The Noblemen's Red Hot Valentine's Ball

By: Kim Cuachon-Haugh

Fine. Don’t believe in the Easter Bunny, the Tooth Fairy or Santa Clause. But do believe in the Noblemen. They’re not magical. They’re real. And they’re spreading goodwill throughout Hampton Roads.
In the home of Al Midgett, with a flip chart with some of his closest friends, began the Robin Hoods of Virginia Beach in 1995. As Midgett wrote on his website, “The Noblemen was a natural evolution of that.”
HRM touched base with Midgett and loyal member, Richard Ray, as they prepared for the Red Hot Valentine’s Day Ball. Midgett and Ray illustrated while they are not the mounted warriors, they sure as heck fight for their causes.

HRM: Why is an organization such as the Noblemen so important to the community?                                     

AM: The Noblemen allow others to share being "part of the solution" for many needs in Hampton Roads. We know we are not the end all so we invite others to share in what we do and be "part of the solution".

RR: We are able to make a giving decision within an hour or less of receiving a request. Recently, we had a request to assist a veteran who was unable to find assistance through normal veteran channels. Well, we have a lot of vets as members, and when the email request went out, we had our first response in four minutes and a complete fulfillment of the needs within six minutes.

HRM: What made you join the organization, Ray?

RR:I have been a Nobleman for six years. I joined after I read a newspaper article about them which highlighted Al Midgett, the founder. I retired from Virginia Beach Rescue Squad (VBRS) and I was looking for another community organization to give time to. Growing up in my family, working to help those less fortunate than me was not only encouraged; it was expected. I come from a long line of men and women who have given generously of their time and money to help their community. I don’t see this as an obligation; rather I see it as a privilege.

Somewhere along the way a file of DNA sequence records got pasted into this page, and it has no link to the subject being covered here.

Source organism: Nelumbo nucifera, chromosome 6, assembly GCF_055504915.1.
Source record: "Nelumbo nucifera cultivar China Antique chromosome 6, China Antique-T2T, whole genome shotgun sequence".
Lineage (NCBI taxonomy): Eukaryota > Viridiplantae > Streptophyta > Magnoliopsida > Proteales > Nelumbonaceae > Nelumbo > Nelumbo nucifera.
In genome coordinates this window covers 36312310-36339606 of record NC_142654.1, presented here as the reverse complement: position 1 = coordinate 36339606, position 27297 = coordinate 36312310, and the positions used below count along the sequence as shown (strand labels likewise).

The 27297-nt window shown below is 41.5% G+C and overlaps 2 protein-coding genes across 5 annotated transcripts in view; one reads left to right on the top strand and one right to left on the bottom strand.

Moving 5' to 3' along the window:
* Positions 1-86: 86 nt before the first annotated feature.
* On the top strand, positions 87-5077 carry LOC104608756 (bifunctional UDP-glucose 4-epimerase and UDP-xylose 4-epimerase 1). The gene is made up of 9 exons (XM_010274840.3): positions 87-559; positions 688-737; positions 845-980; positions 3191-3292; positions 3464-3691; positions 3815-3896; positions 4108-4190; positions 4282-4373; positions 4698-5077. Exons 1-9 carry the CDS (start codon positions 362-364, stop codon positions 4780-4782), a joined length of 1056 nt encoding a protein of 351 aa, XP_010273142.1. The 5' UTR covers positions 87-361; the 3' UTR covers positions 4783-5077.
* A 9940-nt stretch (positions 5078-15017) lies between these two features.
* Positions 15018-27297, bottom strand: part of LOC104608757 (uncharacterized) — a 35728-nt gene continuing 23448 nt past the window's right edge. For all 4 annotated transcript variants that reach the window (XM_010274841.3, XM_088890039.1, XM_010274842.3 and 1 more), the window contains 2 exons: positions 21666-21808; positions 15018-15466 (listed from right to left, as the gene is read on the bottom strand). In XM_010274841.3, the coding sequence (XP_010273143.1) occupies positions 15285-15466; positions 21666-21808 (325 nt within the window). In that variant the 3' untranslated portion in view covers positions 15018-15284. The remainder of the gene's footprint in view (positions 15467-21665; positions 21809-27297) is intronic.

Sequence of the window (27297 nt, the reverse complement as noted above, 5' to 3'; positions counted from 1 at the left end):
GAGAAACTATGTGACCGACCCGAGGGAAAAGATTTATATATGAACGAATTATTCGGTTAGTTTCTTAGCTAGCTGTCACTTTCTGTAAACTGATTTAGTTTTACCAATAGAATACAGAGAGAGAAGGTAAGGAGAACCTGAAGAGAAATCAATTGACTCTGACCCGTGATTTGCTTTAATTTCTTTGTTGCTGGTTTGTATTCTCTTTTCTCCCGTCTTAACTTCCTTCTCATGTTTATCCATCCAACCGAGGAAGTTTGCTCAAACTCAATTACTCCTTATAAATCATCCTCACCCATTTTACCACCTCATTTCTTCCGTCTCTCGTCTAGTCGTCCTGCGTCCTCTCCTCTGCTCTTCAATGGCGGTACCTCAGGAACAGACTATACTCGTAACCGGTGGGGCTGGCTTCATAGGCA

HRM: You guys have helped so many in the community.  Is there one particular person that you remember?

AM: One of my favorite families that we have recently revisited in Portsmouth always sticks in my mind. A grandmother in Portsmouth named Mimi took over her daughter's family five years ago.  She, in my opinion was a hero. At the time, she was 79 and took on six additional kids. As a result, her house was condemned. The Noblemen stepped up and built the necessary additions and fixed problems that allowed her to be the great lady she was and needed to be to her grandkids. Every year since, we have visited her and her family at Christmas to check up and spread a little more magic. This year was no different. We were able to supply one of the kids with a new saxophone, which he quickly played back Christmas music for us all. Priceless!

HRM: What is one of your favorite events? 

RR: We have two major giving events that occur at Christmas. First, we have our toy drive. This year we collected and distributed 20,000 toys to children. What we do that is unique is that members attend all of the giving events, but the members only supervise. The children of The Noblemen do the actual giving of gifts to the other children. We accomplish two things doing this: The Noblemen children and the receiving children are able to connect on a one-on-one level that creates a genuine spirit of the season that neither ever forgets, and we, as parents, have a forum to teach our children about giving, what it is, what it means and why it’s important. Second is our annual Trolley Ride. It is the Noblemen’s longest standing giving event and is an event that we do about 10 days before Christmas in partnership with the wonderful team at Edmarc Hospice. We leave no one out. Their expressions of joy are priceless gifts to us.